Winner of the 2024 Pulitzer Prize in Biography "A rich narrative of the Crafts, an enslaved couple who escaped from Georgia in 1848, with light-skinned Ellen disguised as a disabled white gentleman and William as her manservant, exploiting assumptions about race, class, and disability to hide in public on their journey to the North, where they became famous abolitionists while evading bounty hunters." --The Pulitzer Prizes Named one of the best books of the year by The New York Times, The New Yorker, Time, NPR, Smithsonian Magazine, and Oprah Daily In 1848, a year of international democratic revolt, a young, enslaved couple, Ellen and William Craft, achieved one of the boldest feats of self-emancipation in American history. Posing as master and slave, while sustained by their love as husband and wife, they made their escape together across more than 1,000 miles, riding out in the open on steamboats, carriages, and trains that took them from bondage in Georgia to the free states of the North. Along the way, they dodged slave traders, military officers, and even friends of their enslavers, who might have revealed their true identities. The tale of their adventure soon made them celebrities, and generated headlines around the country. Americans could not get enough of this charismatic young couple, who traveled another 1,000 miles criss-crossing New England, drawing thunderous applause as they spoke alongside some of the greatest abolitionist luminaries of the day--among them Frederick Douglass and William Wells Brown. But even then, they were not out of danger. With the passage of an infamous new Fugitive Slave Act in 1850, all Americans became accountable for returning refugees like the Crafts to slavery. Then yet another adventure began, as slave hunters came up from Georgia, forcing the Crafts to flee once again--this time from the United States, their lives and thousands more on the line and the stakes never higher. With three epic journeys compressed into one monumental bid for freedom, Master Slave Husband Wife is an American love story--one that would challenge the nation's core precepts of life, liberty, and justice for all--one that challenges us even now.

Details

  • ISBN-13: 9781501191053
  • ISBN-10: 1501191055
  • Publisher: 37 Ink
  • Publish Date: January 2023
  • Dimensions: 8.9 x 6.4 x 1.5 inches
  • Shipping Weight: 1.25 pounds
  • Page Count: 416

Related Categories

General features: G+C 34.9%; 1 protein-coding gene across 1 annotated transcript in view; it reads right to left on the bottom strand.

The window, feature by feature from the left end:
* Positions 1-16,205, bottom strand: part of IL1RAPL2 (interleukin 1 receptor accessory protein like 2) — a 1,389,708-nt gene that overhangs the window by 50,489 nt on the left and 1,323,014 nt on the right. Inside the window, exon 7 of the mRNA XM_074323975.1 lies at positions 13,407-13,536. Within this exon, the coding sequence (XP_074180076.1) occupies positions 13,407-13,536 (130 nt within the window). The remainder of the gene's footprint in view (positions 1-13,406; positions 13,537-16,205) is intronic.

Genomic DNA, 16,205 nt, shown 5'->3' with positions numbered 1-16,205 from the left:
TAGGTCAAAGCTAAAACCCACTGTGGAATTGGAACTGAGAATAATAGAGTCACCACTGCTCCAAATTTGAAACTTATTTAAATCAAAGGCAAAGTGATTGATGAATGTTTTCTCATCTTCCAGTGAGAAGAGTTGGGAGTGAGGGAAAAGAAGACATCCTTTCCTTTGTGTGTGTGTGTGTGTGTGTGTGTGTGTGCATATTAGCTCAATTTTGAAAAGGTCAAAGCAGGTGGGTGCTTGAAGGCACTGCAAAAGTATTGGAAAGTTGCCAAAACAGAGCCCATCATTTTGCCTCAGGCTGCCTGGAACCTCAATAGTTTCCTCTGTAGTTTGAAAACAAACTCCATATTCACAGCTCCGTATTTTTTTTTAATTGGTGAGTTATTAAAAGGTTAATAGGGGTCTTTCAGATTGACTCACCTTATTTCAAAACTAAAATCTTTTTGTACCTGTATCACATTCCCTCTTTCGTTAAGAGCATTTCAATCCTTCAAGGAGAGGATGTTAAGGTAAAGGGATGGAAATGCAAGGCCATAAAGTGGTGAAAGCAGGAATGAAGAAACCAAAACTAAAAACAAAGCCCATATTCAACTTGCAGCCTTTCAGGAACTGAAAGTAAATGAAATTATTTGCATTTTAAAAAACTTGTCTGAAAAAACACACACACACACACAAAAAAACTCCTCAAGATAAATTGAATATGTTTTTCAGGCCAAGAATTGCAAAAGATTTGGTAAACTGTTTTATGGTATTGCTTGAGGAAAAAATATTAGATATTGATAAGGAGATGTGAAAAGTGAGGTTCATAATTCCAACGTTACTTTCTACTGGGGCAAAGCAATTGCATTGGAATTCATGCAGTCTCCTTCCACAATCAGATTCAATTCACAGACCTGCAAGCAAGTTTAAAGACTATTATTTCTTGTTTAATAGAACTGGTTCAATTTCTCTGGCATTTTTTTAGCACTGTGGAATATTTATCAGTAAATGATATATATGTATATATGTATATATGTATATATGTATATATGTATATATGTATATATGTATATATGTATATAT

Everyone should know the story of Ellen and William Craft, the subjects of Ilyon Woo’s Master Slave Husband Wife: An Epic Journey From Slavery to Freedom. In 1848, Ellen, a light-skinned Black woman, disguised herself as a wealthy, young white man in a wheelchair. William, her husband, accompanied Ellen as an enslaved man, tending to his “master’s” needs. Together they traveled in disguise from the mansion in Georgia where they were enslaved to freedom in the North. Every step of their journey depended on them keeping their wits about them, especially Ellen. Ship captains, train conductors and even a friend of her enslaver were fooled by Ellen’s ability to perform a role that transformed her demeanor in every conceivable way—from woman to man, Black to white, slave to master. Their self-emancipation was a triumph of courage, love and intelligence. Yet the Crafts’ story is more than a romantic adventure, and Woo does an excellent job of providing historical context for the dangers they faced without losing the thread of a terrific story. The Crafts’ lives were not magically transformed merely by crossing the Mason-Dixon Line, Woo explains. The North, while free, was still hostile territory for self-emancipated Black people, with rampant bigotry and racism even among abolitionists. However, the greatest danger to Ellen and William was the passage of the Fugitive Slave Act in 1850, which required everyone to return formerly enslaved people to their enslavers and forced the Crafts into exile in England until after the Civil War. The real strength of Master Slave Husband Wife comes from Woo’s exploration of how Ellen was perceived and treated after her spectacular escape catapulted her into celebrity. Woo, whose earlier book, The Great Divorce, explored another convention-defying 19th-century woman, makes the excellent point that Ellen’s method of escape was not only brilliant but transgressive, defying conventions of gender and race. Even the fair skin tone that allowed her to pass as white was the product of generations of rape, giving the lie to myths of the “happy slave.” With empathy and admiration, Woo details Ellen’s quiet refusal to conform to the racist, classist and sexist expectations of her enemies, benefactors, supporters and even her husband. Thanks to Woo, Ellen is finally at the center of her own story as someone who heroically challenged America’s myths of equality and freedom.